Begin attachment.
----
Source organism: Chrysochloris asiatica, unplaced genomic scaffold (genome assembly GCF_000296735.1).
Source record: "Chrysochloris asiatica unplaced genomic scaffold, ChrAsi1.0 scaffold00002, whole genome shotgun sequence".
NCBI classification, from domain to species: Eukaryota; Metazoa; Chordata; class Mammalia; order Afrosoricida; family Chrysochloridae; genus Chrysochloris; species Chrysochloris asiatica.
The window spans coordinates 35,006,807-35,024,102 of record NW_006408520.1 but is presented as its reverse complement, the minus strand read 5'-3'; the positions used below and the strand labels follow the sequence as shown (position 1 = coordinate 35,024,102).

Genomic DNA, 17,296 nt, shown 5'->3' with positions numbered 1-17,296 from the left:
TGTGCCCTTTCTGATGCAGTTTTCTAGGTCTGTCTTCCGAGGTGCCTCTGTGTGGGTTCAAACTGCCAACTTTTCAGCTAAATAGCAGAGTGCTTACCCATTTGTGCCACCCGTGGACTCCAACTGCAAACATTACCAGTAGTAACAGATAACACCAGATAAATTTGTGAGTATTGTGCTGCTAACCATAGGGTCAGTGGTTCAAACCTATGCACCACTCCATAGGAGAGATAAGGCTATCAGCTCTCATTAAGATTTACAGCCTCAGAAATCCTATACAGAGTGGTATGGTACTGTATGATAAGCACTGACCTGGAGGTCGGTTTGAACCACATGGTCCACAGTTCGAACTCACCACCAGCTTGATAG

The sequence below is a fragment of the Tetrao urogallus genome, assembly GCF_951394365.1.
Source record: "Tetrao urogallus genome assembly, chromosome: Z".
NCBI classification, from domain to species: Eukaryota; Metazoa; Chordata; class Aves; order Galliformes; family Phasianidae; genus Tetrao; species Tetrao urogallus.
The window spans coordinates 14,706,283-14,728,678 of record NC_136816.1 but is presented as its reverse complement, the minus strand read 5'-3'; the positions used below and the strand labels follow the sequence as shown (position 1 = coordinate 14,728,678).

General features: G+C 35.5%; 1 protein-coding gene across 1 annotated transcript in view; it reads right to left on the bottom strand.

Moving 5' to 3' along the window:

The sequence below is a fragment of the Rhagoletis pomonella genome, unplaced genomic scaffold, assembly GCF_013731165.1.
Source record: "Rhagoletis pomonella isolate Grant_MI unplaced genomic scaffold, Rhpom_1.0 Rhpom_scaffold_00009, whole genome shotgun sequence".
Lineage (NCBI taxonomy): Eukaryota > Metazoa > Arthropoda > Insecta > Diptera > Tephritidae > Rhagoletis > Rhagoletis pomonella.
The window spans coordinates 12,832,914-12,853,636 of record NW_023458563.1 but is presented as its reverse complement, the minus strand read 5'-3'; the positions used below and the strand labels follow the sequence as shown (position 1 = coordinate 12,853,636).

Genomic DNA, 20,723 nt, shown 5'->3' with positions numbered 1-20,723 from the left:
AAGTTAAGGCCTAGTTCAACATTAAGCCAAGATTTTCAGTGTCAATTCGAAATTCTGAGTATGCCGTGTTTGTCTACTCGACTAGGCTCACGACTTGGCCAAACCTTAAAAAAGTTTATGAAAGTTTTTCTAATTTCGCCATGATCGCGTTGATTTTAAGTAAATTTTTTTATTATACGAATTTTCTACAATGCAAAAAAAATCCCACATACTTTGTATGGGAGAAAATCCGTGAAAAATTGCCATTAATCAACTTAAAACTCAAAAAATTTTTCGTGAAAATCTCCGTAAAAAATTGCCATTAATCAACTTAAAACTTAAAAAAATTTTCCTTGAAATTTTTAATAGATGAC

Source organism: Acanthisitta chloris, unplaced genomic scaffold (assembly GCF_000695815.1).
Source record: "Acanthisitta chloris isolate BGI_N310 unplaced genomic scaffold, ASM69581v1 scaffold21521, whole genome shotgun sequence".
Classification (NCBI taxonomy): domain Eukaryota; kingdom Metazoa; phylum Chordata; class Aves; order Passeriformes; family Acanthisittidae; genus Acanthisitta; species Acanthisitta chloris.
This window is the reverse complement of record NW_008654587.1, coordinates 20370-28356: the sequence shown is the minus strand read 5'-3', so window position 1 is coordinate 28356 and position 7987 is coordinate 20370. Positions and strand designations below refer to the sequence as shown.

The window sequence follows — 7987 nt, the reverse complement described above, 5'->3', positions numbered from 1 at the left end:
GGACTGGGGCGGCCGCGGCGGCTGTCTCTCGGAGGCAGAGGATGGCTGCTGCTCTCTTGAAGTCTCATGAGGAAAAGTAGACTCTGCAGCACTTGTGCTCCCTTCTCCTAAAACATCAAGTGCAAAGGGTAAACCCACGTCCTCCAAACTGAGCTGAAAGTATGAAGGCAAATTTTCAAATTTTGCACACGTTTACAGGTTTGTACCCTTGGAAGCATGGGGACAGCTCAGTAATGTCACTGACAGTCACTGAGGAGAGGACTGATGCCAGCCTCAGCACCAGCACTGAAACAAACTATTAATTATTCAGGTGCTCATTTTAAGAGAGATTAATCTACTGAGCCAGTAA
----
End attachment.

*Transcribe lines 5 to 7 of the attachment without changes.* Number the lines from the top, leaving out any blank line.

Genomic DNA, 17,296 nt, shown 5'->3' with positions numbered 1-17,296 from the left:
TGTGCCCTTTCTGATGCAGTTTTCTAGGTCTGTCTTCCGAGGTGCCTCTGTGTGGGTTCAAACTGCCAACTTTTCAGCTAAATAGCAGAGTGCTTACCCATTTGTGCCACCCGTGGACTCCAACTGCAAACATTACCAGTAGTAACAGATAACACCAGATAAATTTGTGAGTATTGTGCTGCTAACCATAGGGTCAGTGGTTCAAACCTATGCACCACTCCATAGGAGAGATAAGGCTATCAGCTCTCATTAAGATTTACAGCCTCAGAAATCCTATACAGAGTGGTATGGTACTGTATGATAAGCACTGACCTGGAGGTCGGTTTGAACCACATGGTCCACAGTTCGAACTCACCACCAGCTTGATAG

The sequence below is a fragment of the Tetrao urogallus genome, assembly GCF_951394365.1.